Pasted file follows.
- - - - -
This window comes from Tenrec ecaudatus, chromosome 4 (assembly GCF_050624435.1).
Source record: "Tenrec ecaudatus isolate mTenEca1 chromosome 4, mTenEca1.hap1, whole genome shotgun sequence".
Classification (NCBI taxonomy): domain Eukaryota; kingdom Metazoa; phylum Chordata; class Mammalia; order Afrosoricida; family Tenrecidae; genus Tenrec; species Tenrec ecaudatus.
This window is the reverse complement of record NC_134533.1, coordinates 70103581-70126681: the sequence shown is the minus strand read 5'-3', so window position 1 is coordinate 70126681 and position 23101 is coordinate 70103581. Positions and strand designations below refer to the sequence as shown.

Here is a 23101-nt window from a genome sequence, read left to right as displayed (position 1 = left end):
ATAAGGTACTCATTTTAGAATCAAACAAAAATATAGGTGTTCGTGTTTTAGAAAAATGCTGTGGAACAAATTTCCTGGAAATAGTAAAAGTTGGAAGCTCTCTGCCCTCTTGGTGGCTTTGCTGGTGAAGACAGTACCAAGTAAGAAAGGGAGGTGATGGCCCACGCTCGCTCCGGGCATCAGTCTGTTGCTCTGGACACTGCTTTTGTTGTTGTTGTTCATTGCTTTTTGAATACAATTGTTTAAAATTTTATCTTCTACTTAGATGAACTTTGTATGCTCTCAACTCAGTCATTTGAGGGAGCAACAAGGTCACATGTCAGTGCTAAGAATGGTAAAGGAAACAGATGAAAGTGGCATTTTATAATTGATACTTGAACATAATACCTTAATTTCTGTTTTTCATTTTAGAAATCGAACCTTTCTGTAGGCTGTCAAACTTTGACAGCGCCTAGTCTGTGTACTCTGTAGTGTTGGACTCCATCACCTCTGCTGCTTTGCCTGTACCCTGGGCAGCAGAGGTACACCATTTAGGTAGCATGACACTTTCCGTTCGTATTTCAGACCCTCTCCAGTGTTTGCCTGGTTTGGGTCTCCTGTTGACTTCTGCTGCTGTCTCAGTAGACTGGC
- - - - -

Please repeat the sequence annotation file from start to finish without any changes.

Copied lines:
This window comes from Tenrec ecaudatus, chromosome 4 (assembly GCF_050624435.1).
Source record: "Tenrec ecaudatus isolate mTenEca1 chromosome 4, mTenEca1.hap1, whole genome shotgun sequence".
Classification (NCBI taxonomy): domain Eukaryota; kingdom Metazoa; phylum Chordata; class Mammalia; order Afrosoricida; family Tenrecidae; genus Tenrec; species Tenrec ecaudatus.
This window is the reverse complement of record NC_134533.1, coordinates 70103581-70126681: the sequence shown is the minus strand read 5'-3', so window position 1 is coordinate 70126681 and position 23101 is coordinate 70103581. Positions and strand designations below refer to the sequence as shown.

Here is a 23101-nt window from a genome sequence, read left to right as displayed (position 1 = left end):
ATAAGGTACTCATTTTAGAATCAAACAAAAATATAGGTGTTCGTGTTTTAGAAAAATGCTGTGGAACAAATTTCCTGGAAATAGTAAAAGTTGGAAGCTCTCTGCCCTCTTGGTGGCTTTGCTGGTGAAGACAGTACCAAGTAAGAAAGGGAGGTGATGGCCCACGCTCGCTCCGGGCATCAGTCTGTTGCTCTGGACACTGCTTTTGTTGTTGTTGTTCATTGCTTTTTGAATACAATTGTTTAAAATTTTATCTTCTACTTAGATGAACTTTGTATGCTCTCAACTCAGTCATTTGAGGGAGCAACAAGGTCACATGTCAGTGCTAAGAATGGTAAAGGAAACAGATGAAAGTGGCATTTTATAATTGATACTTGAACATAATACCTTAATTTCTGTTTTTCATTTTAGAAATCGAACCTTTCTGTAGGCTGTCAAACTTTGACAGCGCCTAGTCTGTGTACTCTGTAGTGTTGGACTCCATCACCTCTGCTGCTTTGCCTGTACCCTGGGCAGCAGAGGTACACCATTTAGGTAGCATGACACTTTCCGTTCGTATTTCAGACCCTCTCCAGTGTTTGCCTGGTTTGGGTCTCCTGTTGACTTCTGCTGCTGTCTCAGTAGACTGGC